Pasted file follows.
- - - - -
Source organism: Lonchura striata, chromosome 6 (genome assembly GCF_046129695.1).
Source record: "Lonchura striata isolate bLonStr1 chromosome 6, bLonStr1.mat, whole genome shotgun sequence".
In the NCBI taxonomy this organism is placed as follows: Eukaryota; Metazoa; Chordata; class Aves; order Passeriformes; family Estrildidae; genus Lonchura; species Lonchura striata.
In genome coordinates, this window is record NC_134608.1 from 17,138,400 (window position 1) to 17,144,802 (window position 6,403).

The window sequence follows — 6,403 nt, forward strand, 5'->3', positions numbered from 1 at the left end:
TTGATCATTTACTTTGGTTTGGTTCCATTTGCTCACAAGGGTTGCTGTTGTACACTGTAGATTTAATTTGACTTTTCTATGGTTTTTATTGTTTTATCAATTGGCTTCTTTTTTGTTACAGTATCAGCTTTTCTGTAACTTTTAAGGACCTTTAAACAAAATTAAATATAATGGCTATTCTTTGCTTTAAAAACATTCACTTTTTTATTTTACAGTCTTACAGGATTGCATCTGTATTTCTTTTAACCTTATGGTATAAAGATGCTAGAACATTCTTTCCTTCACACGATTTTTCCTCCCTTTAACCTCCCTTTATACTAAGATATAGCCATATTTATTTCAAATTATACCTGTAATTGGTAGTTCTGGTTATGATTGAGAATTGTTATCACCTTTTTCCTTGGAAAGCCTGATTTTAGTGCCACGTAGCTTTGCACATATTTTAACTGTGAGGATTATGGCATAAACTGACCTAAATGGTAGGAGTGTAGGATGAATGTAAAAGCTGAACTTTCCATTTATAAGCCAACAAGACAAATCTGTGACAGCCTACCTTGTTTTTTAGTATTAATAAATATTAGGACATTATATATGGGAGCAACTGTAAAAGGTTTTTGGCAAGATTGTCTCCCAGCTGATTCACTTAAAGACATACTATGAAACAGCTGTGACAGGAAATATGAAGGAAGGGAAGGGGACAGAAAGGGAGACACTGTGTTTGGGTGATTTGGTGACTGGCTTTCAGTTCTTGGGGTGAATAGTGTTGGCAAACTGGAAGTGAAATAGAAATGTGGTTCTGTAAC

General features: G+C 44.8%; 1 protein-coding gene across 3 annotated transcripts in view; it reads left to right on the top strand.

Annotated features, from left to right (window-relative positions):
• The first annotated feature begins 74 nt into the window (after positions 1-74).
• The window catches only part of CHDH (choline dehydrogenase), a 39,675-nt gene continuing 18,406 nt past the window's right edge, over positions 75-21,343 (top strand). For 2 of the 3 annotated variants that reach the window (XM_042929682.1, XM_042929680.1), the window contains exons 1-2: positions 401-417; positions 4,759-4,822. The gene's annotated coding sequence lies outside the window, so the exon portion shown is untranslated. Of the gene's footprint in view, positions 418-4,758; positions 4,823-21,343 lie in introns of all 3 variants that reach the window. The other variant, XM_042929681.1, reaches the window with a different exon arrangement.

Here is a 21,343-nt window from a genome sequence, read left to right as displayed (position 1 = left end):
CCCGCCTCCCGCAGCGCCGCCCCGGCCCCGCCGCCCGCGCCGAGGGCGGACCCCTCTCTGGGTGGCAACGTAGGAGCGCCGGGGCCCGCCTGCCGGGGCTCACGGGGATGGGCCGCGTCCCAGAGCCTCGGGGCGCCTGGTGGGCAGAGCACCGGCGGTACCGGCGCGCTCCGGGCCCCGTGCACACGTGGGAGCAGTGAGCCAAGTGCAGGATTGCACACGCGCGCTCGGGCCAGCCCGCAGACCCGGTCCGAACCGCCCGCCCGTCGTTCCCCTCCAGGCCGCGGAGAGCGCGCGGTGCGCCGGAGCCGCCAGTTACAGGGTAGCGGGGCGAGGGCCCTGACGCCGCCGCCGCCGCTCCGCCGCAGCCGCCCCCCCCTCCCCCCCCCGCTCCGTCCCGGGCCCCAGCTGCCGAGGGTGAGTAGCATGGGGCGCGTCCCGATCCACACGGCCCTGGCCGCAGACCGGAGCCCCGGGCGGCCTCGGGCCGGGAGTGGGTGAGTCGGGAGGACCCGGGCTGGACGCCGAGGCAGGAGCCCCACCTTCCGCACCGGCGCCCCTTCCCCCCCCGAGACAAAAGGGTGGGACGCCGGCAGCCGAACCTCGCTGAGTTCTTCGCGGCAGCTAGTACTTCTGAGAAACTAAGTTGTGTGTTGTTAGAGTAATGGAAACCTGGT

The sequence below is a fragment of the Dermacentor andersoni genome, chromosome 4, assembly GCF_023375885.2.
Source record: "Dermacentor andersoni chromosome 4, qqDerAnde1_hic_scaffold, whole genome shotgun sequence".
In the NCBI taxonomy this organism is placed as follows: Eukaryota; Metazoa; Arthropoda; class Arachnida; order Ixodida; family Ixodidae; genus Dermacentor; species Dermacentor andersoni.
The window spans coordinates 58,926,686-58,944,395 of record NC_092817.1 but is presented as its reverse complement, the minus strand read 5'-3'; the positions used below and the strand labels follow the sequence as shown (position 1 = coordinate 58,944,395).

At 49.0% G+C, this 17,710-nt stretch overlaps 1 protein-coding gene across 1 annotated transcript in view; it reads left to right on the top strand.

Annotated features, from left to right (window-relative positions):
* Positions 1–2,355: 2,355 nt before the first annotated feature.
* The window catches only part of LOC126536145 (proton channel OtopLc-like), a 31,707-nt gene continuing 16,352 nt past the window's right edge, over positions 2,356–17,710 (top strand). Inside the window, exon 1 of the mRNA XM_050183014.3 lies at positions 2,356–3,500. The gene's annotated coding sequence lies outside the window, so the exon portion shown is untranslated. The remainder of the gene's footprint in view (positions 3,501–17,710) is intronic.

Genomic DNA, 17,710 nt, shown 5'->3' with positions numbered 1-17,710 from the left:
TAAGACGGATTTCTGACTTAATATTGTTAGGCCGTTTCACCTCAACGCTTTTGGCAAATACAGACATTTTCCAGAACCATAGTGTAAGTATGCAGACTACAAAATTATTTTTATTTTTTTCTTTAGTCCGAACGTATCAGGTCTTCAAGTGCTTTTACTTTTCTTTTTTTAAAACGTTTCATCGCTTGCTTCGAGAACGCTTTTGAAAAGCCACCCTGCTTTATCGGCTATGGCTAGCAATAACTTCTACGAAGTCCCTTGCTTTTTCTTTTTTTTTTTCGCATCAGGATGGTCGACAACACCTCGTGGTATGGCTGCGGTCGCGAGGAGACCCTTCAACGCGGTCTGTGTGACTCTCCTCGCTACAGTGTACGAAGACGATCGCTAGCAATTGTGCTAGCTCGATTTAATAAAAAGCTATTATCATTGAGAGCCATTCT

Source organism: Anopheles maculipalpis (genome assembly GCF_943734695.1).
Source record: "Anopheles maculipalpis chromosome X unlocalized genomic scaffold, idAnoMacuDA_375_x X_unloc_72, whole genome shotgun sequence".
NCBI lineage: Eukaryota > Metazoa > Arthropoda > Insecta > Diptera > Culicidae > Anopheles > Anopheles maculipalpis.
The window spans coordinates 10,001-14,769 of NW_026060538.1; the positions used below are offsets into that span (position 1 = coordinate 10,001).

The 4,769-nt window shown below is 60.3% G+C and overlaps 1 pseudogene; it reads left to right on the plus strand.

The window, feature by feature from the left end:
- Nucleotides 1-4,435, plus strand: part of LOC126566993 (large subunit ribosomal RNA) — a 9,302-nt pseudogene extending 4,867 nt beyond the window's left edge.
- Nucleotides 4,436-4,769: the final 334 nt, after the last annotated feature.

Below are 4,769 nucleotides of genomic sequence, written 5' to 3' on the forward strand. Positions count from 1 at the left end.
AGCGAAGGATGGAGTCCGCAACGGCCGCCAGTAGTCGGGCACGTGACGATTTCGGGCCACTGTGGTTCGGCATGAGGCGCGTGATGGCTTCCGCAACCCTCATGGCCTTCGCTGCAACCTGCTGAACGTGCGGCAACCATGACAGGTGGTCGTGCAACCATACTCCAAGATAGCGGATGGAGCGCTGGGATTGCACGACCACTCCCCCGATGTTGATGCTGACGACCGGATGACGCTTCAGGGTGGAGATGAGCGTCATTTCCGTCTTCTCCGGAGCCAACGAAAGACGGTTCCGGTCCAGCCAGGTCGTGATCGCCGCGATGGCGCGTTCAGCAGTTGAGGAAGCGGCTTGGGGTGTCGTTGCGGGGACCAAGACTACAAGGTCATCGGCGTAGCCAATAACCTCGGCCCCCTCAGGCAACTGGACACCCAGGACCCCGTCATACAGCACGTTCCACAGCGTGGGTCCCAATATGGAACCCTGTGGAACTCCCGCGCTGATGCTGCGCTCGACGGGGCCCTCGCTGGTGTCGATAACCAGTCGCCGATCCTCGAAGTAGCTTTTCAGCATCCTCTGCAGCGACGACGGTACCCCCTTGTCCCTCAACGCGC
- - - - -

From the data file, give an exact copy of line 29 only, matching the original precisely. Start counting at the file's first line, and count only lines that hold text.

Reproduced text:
- Nucleotides 1-4,435, plus strand: part of LOC126566993 (large subunit ribosomal RNA) — a 9,302-nt pseudogene extending 4,867 nt beyond the window's left edge.